The government will launch a review of supply chain fairness in the pig sector following yesterday's industry crisis summit held at Defra's London headquarters.
Thursday's summit, chaired by Defra farming minister Victoria Prentis, brought together trade organisations, producers, processors and retailers to discuss solutions to the worsening pig crisis.
According to the National Pig Association (NPA), which attended the meeting, the current estimate is that around 200,000 pigs are backed up on farms, as the situation worsened over the festive period when slaughter days were lost.
The sector has been faced with a range of challenges, including the loss of exports to the Chinese market for certain pig processors, global disruption to CO2 supplies, and crippling labour shortages as a result of the pandemic's impact and UK exit from the EU.
The government support package announced in October has made no difference so far. The NPA said that just over 100 butchers had entered the UK under the seasonal worker scheme, out of 800 visas available.
At the crisis summit, Mrs Prentis confirmed an "immediate review of supply chain fairness in the pig sector", adding: “The effects on pig farmers have been devastating, and it is clear that many contractual arrangements are simply unfair."
However, while there were wide-ranging discussions and some actions agreed to try and make more progress in easing the backlog, the summit did not deliver what the NPA and NFU were asking in some areas.
Giving his initial reaction, NPA chairman Rob Mutimer said: “It was a full and frank discussion, and Defra ministers and officials and the supply chain representatives were left in no doubt as to the seriousness of the problems currently being experienced on farms.
"While many parts of the supply chain are doing everything they can to try and alleviate the issues faced, what has become very clear is that much of this problem ultimately boils down to access to labour - and that is within government's, and nobody else’s, gift."
He added: “While Victoria Prentis is working really hard for us, the labour issue is the responsibility of other government departments and that is where the barrier lies.
“There is now a list of actions from the summit and the urgency now is to identify who is going to do what and when because time scales for this are basically yesterday. Producers are desperate and need action now.”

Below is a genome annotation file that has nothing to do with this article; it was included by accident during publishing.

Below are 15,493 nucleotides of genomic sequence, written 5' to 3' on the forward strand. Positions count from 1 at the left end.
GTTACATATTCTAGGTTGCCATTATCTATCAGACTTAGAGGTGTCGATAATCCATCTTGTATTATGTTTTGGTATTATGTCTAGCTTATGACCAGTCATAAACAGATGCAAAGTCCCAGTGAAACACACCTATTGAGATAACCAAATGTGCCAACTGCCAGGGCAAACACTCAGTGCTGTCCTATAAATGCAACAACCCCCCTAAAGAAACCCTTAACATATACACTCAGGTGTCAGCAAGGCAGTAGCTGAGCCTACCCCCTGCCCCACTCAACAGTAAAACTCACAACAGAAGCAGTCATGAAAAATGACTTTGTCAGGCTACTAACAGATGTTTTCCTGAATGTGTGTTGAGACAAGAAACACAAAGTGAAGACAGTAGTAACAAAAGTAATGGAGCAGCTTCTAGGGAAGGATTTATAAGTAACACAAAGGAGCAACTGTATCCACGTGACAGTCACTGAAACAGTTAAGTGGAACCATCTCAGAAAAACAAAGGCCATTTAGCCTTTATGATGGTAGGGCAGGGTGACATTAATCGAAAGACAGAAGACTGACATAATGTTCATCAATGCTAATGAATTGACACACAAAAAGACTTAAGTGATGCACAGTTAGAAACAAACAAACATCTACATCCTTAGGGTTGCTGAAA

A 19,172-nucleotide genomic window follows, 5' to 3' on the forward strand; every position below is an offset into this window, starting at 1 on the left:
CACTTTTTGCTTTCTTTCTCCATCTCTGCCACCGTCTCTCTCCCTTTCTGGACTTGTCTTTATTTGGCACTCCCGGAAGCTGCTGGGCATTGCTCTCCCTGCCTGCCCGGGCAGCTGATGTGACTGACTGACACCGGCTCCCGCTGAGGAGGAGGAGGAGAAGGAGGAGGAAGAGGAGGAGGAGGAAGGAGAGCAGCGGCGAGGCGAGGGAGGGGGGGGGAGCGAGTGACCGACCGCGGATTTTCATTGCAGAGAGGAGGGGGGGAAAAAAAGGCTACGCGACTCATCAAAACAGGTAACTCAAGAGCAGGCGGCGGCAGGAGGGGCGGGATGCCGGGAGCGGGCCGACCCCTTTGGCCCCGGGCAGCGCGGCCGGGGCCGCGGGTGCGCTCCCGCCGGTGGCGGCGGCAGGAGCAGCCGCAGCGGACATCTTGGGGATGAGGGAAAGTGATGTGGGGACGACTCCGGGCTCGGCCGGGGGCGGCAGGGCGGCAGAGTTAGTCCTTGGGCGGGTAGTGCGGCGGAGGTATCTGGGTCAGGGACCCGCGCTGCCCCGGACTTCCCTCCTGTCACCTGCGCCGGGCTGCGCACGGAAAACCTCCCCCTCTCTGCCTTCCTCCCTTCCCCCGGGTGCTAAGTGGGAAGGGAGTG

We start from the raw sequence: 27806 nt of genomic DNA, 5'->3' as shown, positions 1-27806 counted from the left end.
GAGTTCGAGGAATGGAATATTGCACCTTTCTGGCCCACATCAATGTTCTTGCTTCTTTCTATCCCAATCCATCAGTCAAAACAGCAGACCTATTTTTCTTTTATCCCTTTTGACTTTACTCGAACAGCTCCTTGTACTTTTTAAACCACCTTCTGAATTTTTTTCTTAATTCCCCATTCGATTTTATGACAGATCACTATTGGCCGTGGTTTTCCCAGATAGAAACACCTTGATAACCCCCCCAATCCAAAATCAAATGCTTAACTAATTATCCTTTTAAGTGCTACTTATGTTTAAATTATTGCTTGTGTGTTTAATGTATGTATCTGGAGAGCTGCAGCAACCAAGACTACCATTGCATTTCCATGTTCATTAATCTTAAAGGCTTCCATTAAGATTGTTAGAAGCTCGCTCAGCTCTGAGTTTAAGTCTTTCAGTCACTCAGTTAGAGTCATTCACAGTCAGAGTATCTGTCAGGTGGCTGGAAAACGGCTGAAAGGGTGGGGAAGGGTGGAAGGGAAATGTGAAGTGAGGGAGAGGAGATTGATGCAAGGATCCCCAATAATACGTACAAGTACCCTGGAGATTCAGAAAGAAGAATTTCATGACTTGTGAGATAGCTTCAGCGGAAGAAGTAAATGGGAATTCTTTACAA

In her statement, Mrs Prentis acknowledged that the effects on pig farmers had been 'devastating', and that many contractual arrangements were 'simply unfair'.
"Our agriculture act includes provisions to address this unfairness, and we are launching an immediate review of supply chain fairness in the pig sector.
"We want to hear from industry about improvements to fairness and transparency that could be made to ensure a profitable and productive future and we will begin engaging with industry on this straightaway with a consultation expected later this year."
NFU President Minette Batters, who attended the summit, said that without urgent action, the pig sector would contract even further, triggering an increase in pork imports produced to lower standards.
She urged the government to simplify the skilled worker visa route to allow more butchers to be recruited and to make use of public procurement to source British pork.
“We are witnessing the first ever cull of healthy pigs in this country, with the backlog on farms now in excess of 200,000 pigs.
"There are farming families suffering serious emotional, mental and financial stress as a result. It remains critical that the government looks at providing financial support to those farmers most affected."
Mrs Batters added that retailers played a crucial role in promoting British pork, particularly those key joints and cuts essential to carcass balance.
“Since April, the NFU, the NPA and the entire food supply chain has been warning the government of the possible consequences labour shortages could have on food and farming.
"Unfortunately, our predictions have become reality and it is deeply frustrating that nothing has been done. We now have a long-term plan but no short-term fix."